What does this mean for inflation?
In theory, raising interest rates should help bring down inflation. But in practice, experts are not sure how effective this will be.
“Inflation, in terms of what has the biggest impact on the CPI, has been in the vast majority of sectors — and there are a few sectors that are not significantly impacted by rate hikes,” says Nathan Tankus, director of research at Modern Money Network, analyst center of monetary policy.
Tankus says these sectors include consumer goods and energy.
Best agrees that part of inflation is due to “supply factors”, i.e. shortages of goods and services rather than excess money to spend on them.
As an example, Best points to the fact that the rise in energy prices is largely due to geopolitics.
“The war between Russia and Ukraine affects the price of oil, and the price of oil affects transportation costs and production costs everywhere,” she says.
How does this affect the likelihood of a recession?
“Economists are predicting a recession for 2023, no matter what happens to interest rates,” Best says. However, she says that a slower increase in interest rates could make the situation less serious than previously expected.
“Does the Fed want two years to bring inflation down, or do they want one year to bring inflation down? Do they want to bring inflation down quickly or do they want to bring inflation down slowly? That’s the difference,” says Best.
She explains that the fast approach — continuing the 0.75% gain — is likely to lead to a steeper recession than the slow approach the Fed is now taking with 0.5% growth.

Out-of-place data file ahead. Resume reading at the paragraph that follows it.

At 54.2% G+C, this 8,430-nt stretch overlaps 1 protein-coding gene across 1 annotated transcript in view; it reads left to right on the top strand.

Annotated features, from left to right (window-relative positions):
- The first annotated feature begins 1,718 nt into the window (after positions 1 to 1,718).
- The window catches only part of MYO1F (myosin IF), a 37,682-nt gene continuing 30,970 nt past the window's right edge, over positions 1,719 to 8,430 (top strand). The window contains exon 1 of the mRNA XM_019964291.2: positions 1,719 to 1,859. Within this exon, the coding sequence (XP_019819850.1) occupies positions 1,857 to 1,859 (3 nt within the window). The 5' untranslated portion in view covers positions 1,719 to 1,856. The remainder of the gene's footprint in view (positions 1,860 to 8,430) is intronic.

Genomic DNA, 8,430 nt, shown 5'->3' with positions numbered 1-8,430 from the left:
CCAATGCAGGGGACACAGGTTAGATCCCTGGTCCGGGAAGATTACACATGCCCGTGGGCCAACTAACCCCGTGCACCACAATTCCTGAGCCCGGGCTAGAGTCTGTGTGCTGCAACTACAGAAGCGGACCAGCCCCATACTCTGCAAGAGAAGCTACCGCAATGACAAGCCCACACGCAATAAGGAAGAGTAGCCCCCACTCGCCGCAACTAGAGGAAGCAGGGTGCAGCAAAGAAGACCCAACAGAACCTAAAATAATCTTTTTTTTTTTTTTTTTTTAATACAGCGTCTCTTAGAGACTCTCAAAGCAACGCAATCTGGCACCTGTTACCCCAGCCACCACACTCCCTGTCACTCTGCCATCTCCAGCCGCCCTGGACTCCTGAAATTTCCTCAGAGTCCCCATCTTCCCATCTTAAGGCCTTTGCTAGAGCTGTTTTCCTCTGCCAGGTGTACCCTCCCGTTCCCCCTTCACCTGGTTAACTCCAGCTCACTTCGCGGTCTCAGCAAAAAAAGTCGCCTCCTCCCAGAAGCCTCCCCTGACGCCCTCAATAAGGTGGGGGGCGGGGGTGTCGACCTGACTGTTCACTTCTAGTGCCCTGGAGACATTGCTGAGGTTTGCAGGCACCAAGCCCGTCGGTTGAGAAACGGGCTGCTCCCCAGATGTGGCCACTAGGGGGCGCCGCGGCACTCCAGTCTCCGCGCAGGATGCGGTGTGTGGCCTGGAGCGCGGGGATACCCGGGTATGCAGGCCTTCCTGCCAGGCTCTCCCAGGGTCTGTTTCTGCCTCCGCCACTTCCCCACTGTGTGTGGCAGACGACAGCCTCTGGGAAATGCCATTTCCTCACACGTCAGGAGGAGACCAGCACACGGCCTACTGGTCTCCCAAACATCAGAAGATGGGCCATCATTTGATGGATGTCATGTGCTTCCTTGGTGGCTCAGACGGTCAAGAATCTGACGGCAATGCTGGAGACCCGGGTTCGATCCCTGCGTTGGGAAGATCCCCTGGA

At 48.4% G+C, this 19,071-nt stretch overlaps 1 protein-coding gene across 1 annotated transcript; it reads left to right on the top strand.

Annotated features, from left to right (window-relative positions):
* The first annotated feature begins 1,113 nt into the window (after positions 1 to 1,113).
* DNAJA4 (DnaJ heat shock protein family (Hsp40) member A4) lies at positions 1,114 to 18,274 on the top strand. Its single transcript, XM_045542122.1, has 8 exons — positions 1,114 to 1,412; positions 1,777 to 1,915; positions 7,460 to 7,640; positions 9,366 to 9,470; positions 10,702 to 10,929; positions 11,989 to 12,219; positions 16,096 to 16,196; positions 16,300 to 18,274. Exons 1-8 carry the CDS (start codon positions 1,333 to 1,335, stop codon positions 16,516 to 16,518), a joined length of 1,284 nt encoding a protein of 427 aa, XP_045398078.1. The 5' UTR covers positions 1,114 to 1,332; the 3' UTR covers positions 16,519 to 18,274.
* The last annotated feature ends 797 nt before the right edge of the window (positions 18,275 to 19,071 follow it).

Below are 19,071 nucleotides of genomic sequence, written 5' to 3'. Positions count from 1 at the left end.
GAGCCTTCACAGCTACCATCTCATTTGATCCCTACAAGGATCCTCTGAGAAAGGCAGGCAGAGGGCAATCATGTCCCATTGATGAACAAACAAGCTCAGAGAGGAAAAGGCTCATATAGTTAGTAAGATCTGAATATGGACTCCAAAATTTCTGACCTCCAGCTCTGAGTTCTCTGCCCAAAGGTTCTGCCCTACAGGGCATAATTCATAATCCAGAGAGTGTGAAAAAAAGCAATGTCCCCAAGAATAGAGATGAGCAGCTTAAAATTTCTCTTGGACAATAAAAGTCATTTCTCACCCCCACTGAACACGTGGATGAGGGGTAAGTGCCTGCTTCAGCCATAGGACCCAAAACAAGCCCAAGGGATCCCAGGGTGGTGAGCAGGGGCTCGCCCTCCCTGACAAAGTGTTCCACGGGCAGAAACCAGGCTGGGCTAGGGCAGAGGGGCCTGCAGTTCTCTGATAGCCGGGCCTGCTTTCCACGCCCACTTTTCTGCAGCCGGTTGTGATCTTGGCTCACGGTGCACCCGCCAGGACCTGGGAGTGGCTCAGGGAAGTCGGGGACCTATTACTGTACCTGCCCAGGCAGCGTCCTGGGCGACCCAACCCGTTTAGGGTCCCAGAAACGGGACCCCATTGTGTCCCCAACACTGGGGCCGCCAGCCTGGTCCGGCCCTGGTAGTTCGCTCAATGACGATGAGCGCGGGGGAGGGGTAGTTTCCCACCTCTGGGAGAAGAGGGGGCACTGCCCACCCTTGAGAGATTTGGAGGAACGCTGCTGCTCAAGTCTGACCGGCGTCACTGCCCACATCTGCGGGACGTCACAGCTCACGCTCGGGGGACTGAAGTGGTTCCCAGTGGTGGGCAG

“If they increase [rates] more, it will be a more severe recession, and if they increase them less, then the recession will be softer, but it will still be,” she says.
What’s in store for the next Fed meeting?
Investors should look forward to further rate hikes in 2023, Tankus said.
“Based on the way things are now, it looks like the Fed is going to slow down the pace of the recovery, but not too much,” Tankus says.
“If economic data stays the same as before, I think there will be very strong pressure to continue,” he says.
Powell made similar remarks at a press conference after the meeting.
“We still have ways. As shown in the Economic Forecasts Summary, the median forecast for the corresponding level of the federal funds rate is 5.1% by the end of next year, half a percentage point higher than forecast in September,” he said.
Powell went on to say that the federal funds rate is projected to remain “above the average estimate of its long-term cost” through at least the end of 2025.
So while the Fed is slowing down the pace of interest rate hikes, it may take some time before growth stops completely, and it could take even longer for rates to come down.
It’s hard to predict with certainty what all this means for the stock market. As Powell said in a press conference after the meeting, “financial conditions in the short term fluctuate depending on many factors.”
And ultimately, for long-term buy-and-hold investors, these fluctuations may not be all that important. The S&P 500 has averaged about 10% annual returns over the past century, during which the Fed has raised and lowered interest rates many times.